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  • Romance plus feathers

    Simon is an expert in the courtship behaviour of birds, sadly he has no idea about girls and his mate’s help is not always appreciated. Light-hearted humorous romance, with birds flying through. Simon is looking for a new girlfriend, and for him it is love at first sight when he meets Kim. Unfortunately things are not as straightforward as they appear to be in the lives of birds, and Simon’s ornithological expertise does not help him to spot the all too obvious hints that Kim is throwing him. Simon’s friend Phil shares many a pint with him, trying to help him see what Kim is suggesting. Just as things with Kim seem to be progressing, Simon travels to Sweden to study Pied Flycatcher birds, and things get a little more complicated. Simon is a great guy and an engaging character. His hopelessness at finding romance makes him very likeable, and there is quite a bit of suspense as the book continues and the reader wonders whether Simon will get his girl, or fly off course. 4*s from me, as I loved the character Simon, and enjoyed the add on of the bird studies to the romance theme. Simon comparing his love life to that of the birds is amusing and poignant, and strikingly similar in places. A lovely, gently humorous book, with plenty of human and bird romance.

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  • A very entertaining read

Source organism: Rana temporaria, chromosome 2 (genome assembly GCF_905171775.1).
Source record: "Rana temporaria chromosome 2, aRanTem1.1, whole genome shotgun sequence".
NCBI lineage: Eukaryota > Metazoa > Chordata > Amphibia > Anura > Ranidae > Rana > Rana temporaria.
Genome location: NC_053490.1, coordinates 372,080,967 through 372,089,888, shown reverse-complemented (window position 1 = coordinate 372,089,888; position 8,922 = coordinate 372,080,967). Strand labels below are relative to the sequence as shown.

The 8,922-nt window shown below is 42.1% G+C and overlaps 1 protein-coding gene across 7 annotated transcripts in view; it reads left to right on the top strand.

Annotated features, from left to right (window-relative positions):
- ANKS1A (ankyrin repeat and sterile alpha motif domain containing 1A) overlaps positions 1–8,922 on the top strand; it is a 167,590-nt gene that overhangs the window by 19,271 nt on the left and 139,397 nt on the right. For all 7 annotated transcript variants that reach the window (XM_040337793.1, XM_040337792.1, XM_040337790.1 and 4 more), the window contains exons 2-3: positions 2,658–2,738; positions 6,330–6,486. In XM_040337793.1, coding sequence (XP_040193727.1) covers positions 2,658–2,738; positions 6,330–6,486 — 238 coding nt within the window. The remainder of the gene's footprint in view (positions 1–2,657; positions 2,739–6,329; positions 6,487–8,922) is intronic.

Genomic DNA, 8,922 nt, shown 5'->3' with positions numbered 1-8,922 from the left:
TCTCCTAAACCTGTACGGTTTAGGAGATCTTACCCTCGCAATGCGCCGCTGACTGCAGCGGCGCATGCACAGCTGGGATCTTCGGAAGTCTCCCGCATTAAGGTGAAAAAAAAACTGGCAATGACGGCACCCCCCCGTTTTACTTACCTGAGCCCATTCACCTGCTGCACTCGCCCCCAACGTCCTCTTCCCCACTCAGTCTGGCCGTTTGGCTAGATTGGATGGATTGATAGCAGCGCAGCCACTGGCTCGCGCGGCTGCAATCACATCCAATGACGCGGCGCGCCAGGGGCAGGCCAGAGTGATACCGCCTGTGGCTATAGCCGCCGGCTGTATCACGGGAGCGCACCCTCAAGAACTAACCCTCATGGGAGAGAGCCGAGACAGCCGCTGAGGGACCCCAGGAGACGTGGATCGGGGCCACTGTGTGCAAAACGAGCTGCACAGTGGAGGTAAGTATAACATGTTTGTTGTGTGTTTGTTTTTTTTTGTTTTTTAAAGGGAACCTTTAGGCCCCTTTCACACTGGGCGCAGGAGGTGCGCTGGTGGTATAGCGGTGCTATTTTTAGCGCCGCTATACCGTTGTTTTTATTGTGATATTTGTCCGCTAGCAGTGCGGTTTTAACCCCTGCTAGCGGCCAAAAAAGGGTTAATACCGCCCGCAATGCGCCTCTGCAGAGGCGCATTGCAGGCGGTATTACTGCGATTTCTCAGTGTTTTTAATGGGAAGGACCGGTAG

4.5★s “Even if I do meet a female who elicits a more profound and sustained love response, she might not feel that way about me. After all, they don’t make a sexy behavioural ecologist calendar, do they? Society has decided, for whatever reason, that footballers and firemen are more attractive.” Odd Bird is the first novel by British author, Lee Farnsworth. Dr Simon Selwood, behavioural ecologist with a special interest in birds at Empirical University in London, is frustrated. He’s thirty-four, and his two-year pair bond with Claire has dissolved. Will he ever achieve a lasting pair-bond? His best friend, Phil makes suggestions that are either distasteful to Simon, or unsuccessful: online dating or speed dating. Often proffering an unhelpful commentary when meeting new women is Simon’s paracingulate cortex, that region of his brain making flash judgements of beauty, the bit he dubs his PC, and whose remarks frequently don’t conform to the commonly accepted definition of PC. His Uni colleague Pippa resolves to reignite Simon’s social life, but is less than pleased when he fixates on beautiful PR person, Kim McFale: “She enjoys the power she has over men a little too much, in my opinion… You are a nice guy, Simon – a lovely guy but lovely has never floated Kim’s boat, and it doesn’t bring out the best in her either. She would break your gorgeous heart.” Is Pippa right? But all Simon sees is: “Her hair was long and lustrous, indicating that not only was she currently in good health, but also that she had been in good health for several years. Her skin was pale and her features small, suggesting that a high concentration of oestrogen and just the tiniest trace of testosterone were circulating in her immaculate bloodstream. Brown irises floated in still seas of unblemished white sclera. Best of all, she was highly symmetrical; I reminded myself that I had always wanted to form a pair-bond with a highly symmetrical female.” It seems a moot point anyway, as Kim becomes unavailable. Why then, some months after her relationship with Michael has been formalised, is she flirting with Simon? He’s sure this is not something pair-bonded females do, but his three-month trip to Sweden on a long-awaited pied flycatcher (Ficedula hypoleuca) study precludes further exploration of the situation. And surely he’s out of her league? But Simon isn’t too absorbed in his work and his fellow researchers to respond to text messages… Initially, the plot seems a little predictable, but soon enough, it takes turns that may surprise. Even if we all know who Simon ought to forge that elusive pair-bond with, the story takes a detour into unexpected territory via radio interviews, a book and reality TV shows all examining infidelity and what bird behaviour might predict for humans. Farnsworth’s protagonist is quirky but endearing enough that the reader will be cheering him on. Simon’s observation “Genuine interest in my work is about as common as a Siberian rubythroat (Luscinia calliope) and so I checked her expression again, just to be sure” partly illustrates of the following… A degree of social ineptitude, obliviousness to human behavioural cues and literal interpretations, reveal that Simon is clearly the cousin of Don Tillman (The Rosie Project, Graeme Simsion); his ornithological preoccupation marks him as a close relative of Hattie Bloom (The Great Escape From Woodlands Nursing Home, Joanna Nell). Farnsworth’s support cast also appeals: despite the fact that Phil is quite obnoxious at times, he proves himself a true friend to Simon, while Pippa’s heart is plainly in the right place. There’s plenty of humour in this charming debut novel, although it doesn’t fail to tug at the heartstrings occasionally. A very entertaining read. This unbiased review is from an uncorrected proof copy provided by NetGalley and Duckworth Books – Farrago.

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